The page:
A Tennessee trial court judge improperly reduced a Black inmate's death sentence to life in prison last year, a state appeals court has ruled. Abu-Ali Abdur’Rahman (AHB’-dur-RAK’-mahn) was scheduled to be executed in April, but the judge resentenced him last fall based on claims that prosecutors had illegally excluded African Americans from the jury pool. The inmate filed to reopen his case in 2016, shortly after the U.S. Supreme Court overturned the conviction of a Black death row inmate in Georgia, finding prosecutors had illegally excluded Blacks from a jury that ended up being all white.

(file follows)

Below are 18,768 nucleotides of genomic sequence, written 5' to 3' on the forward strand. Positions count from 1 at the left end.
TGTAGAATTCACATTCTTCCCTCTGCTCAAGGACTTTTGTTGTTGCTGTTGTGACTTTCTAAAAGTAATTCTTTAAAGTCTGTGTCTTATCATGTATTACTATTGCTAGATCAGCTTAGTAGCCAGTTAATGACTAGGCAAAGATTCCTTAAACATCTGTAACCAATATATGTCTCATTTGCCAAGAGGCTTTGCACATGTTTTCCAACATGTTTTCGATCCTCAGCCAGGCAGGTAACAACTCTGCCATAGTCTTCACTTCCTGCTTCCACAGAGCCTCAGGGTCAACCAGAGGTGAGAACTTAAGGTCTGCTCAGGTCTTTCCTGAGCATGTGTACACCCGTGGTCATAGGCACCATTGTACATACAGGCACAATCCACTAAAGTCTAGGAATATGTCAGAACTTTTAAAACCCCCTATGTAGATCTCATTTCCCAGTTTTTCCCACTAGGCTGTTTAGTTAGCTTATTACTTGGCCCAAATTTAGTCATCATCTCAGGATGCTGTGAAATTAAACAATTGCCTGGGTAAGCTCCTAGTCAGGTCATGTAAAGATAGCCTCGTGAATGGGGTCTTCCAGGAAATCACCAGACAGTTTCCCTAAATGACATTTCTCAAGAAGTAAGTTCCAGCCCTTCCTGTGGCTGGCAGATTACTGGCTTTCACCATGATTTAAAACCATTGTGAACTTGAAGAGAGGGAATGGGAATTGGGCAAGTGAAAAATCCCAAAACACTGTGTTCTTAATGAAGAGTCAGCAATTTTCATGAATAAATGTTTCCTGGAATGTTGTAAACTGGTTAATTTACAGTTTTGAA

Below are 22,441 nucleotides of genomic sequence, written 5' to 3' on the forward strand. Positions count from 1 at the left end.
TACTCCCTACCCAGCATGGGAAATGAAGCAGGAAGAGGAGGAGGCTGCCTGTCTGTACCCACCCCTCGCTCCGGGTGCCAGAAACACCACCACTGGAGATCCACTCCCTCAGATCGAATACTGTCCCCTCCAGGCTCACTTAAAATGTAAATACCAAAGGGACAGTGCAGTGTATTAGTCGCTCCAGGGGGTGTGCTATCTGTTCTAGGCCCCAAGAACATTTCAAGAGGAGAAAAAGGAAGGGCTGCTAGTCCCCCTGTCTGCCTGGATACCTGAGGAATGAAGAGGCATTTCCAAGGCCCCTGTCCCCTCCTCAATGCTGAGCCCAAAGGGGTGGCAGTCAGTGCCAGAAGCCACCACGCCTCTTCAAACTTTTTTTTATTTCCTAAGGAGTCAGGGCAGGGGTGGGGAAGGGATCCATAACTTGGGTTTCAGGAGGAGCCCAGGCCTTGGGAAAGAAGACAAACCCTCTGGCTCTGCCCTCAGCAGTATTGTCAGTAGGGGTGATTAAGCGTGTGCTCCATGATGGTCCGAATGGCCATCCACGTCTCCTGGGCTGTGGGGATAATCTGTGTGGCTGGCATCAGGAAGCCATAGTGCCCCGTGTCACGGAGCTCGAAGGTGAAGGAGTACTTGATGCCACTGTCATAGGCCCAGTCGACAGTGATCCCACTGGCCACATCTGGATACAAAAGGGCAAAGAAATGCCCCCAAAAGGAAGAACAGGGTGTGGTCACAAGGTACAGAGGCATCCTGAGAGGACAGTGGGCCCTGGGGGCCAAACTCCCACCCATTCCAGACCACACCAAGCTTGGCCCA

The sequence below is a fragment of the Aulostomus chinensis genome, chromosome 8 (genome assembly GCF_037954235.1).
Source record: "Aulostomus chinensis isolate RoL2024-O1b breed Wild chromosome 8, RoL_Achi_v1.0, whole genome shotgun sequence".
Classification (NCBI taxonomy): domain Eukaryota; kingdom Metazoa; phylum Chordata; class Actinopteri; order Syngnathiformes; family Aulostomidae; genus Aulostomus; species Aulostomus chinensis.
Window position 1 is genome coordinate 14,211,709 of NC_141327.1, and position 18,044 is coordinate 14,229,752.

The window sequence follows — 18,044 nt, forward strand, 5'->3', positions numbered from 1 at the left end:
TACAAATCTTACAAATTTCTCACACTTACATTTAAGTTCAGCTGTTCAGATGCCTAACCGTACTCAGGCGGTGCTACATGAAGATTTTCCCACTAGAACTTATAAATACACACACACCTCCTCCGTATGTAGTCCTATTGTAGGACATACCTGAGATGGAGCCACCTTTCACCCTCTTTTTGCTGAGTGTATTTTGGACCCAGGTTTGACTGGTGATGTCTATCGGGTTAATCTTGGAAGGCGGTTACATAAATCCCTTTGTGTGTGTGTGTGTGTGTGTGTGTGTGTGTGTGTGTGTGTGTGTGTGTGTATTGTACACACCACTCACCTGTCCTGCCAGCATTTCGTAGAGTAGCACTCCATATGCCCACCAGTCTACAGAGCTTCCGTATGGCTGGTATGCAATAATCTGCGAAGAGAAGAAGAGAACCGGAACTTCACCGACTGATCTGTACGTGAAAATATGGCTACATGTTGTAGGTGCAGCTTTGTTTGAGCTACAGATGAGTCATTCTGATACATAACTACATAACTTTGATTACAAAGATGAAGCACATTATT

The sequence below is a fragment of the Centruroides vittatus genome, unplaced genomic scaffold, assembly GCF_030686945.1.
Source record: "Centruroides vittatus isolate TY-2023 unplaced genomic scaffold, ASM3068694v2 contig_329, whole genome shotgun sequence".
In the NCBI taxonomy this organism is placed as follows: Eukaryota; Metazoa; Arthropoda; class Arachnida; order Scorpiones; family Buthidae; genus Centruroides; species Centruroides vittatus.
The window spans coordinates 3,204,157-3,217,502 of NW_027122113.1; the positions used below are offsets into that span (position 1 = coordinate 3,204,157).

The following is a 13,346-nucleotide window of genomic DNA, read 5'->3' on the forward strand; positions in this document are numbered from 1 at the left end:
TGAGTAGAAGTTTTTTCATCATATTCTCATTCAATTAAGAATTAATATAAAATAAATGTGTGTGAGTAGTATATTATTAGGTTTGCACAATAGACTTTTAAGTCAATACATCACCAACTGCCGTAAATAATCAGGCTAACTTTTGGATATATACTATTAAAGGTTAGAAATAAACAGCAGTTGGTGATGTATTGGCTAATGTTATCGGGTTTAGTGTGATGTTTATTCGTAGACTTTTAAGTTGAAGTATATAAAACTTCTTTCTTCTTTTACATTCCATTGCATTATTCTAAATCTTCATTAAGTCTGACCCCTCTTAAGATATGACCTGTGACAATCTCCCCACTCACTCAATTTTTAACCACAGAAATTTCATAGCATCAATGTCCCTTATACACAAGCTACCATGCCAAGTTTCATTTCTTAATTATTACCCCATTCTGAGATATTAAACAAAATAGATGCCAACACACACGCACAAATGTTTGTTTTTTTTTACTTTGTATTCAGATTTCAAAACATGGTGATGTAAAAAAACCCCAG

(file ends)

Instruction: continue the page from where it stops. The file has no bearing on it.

Lew Wallace, the former territorial governor of New Mexico (and author of Ben Hur), once said, “Every calculation based on experience elsewhere fails in New Mexico.”In so many ways Wallace was prescient about this beautiful, poor, and unique state in the American Southwest. One “calculation” about modern politics that would especially perplex him is the fact that a relatively poor but oil-rich Western state elects politicians that are so directly at odds with its economic best interest.After Texas and North Dakota, New Mexico is the third-largest oil-producing state in the U.S. The oil and gas industries combine to generate roughly 40 percent of its annual budget. Furthermore, New Mexico’s oil and gas resources are heavily concentrated on lands managed by the federal government. The central role of energy, especially energy extracted within the state’s borders and controlled by federal policy-makers, might lead one to believe that New Mexicans would vote for pro-energy Republicans in federal elections.Instead, New Mexico has become a safely blue state. It narrowly went for George W. Bush in 2004 but since then has gone for Democrats by wide margins. The situation is even more stark at the state level, where Democrats have had “trifectas” (total control of both houses and the governor’s mansion) for 60 of the past 90 years. The GOP hasn’t had such governing authority in the state for a single year since 1931 and, despite significant turnover, has not elected a Republican to the U.S. Senate since Pete Domenici retired in 2009.In 2020 Biden won the state 54.3 percent to 43.5 percent despite the fact that President Trump’s pro-energy policies have been a boon to the New Mexico economy and that the Biden administration’s energy policies are a dagger aimed at the heart of New Mexico’s economy.That “dagger” comes in the form of the numerous -- sometimes clear, often conflicting -- statements that candidate Biden made during the campaign. It is unclear what Biden will do about hydraulic fracturing, or “fracking,” which enables oil and gas producers to access previously inaccessible oil and gas sources. He backed away from an outright nationwide ban late in the campaign. However, Biden has clearly stated that he would ban new gas and oil permits -- including fracking -- on federal lands.Targeting federal lands would devastate New Mexico’s oil and gas industry and its economy, because of the state’s large federal estate. According to the Institute for Energy Research, 34.7 percent of the land in New Mexico is federal. In fiscal year 2019, New Mexico received energy-related disbursement (from the federal Bureau of Land Management) of $1.17 billion, the highest payment made in any state (Wyoming was next, with $641 million, and then Colorado, with $108 million). This was the highest payment from the bureau in the state’s history and compares with $455 million in FY 2017. A vast majority of this increased revenue is a result of fracking.Furthermore, data from the Global Energy Institute indicate that if energy production on federal lands were banned, New Mexico would lose 24,300 jobs (10,000 direct, 14,300 indirect and induced), a significant hit for a state with a workforce of around 900,000. Making matters worse, a good number of the “direct” jobs lost are good-paying -- something that is not easy to find in New Mexico, a state that consistently ranks among the poorest in the nation and has been hard-hit by the COVID-19 pandemic. Closing New Mexico’s federal lands to energy production entirely would cost the state $496 million in annual royalty collections, representing 8 percent of the state’s total General Fund Revenues.Biden’s proposed fracking ban is even too much for New Mexico’s Democratic governor Michelle Lujan Grisham, who has said that she’ll ask for an exemption from any future drilling ban. Acknowledging the tax-revenue contributions to education funding, Grisham explained to the New Mexico Oil and Gas Association conference in Santa Fe last October that “without the energy effort in this state, no one gets to make education the top priority.”To be sure, Lujan Grisham is broadly supportive of Biden’s energy policies. (She’s even on the president-elect’s short list for administration positions.) Both of them have stated that they would like to “transition out of fossil fuels” despite New Mexico’s financial dependence on the industry.But Biden’s aggressive anti-fossil-fuels stance as it relates to federal land not only puts him at odds with Lujan Grisham, it puts him far to the left of President Obama on the issue. In a 2012 presidential debate, Obama stated, “We’ve opened up public lands. We’re actually drilling more on public lands than the previous administration. . . . And natural gas isn’t just appearing magically; we’re encouraging it and working with the industry.”President Obama was of course considered an environmentalist by political opponents and supporters alike. His support for natural-gas right isn’t difficult to reconcile with his environmental track record. That’s because (when used in a new power plants), natural gas emits 50 to 60 percent less CO2 than a typical new coal plant.Obama understood the vast benefits of natural gas, including the fact that it was appropriate to drill for it on federal lands. During his tenure, natural-gas production rose some 35 percent, from approximately 21 million cubic feet to more than 28.4 million cubic feet.If he truly cares about the environment, Biden would be wise to follow his predecessor’s playbook. According to the EPA, U.S. net greenhouse-gas emissions went down by 10 percent from 2005 to 2018, and much of the contribution to that decline in recent years was “due to an increasing shift to use of less carbon dioxide-intensive natural gas for generating electricity and a rapid increase in the use of renewable energy in the electric power sector.” But if natural-gas prices rise -- and a ban on federal leasing is likely to contribute to higher prices -- these positive developments could go into reverse. The Energy Information Administration recently projected that higher natural-gas prices would cause coal’s share of power generation to increase from 18 percent to 22 percent in 2021.Obama also signed into law legislation that ended the U.S. government’s restrictions on crude-oil exports back in 2015.During the campaign, Biden faced tremendous pressure from the left wing of his political base to come out for policies such the Green New Deal and bans on fracking and other fossil-fuel-based energy production. Biden has never been associated with such hard-Left stances against economic policy and growth in the past. Remember, even Obama is to the right of where Biden campaigned.Let's hope that President Biden has a more realistic approach to energy than did candidate Biden. New Mexico’s economic future is certainly at stake, but so is the recovery of our nation’s virus-hobbled economy.Rather than instituting a blanket ban on production of oil and gas on federal lands, a better approach would be to recognize the benefits and work to make sure that any production is handled responsibly and safely. The growing American energy sector and American energy independence have delivered wins for the environment, for consumers, and for the U.S. and state economies such as New Mexico’s. Let’s keep it that way.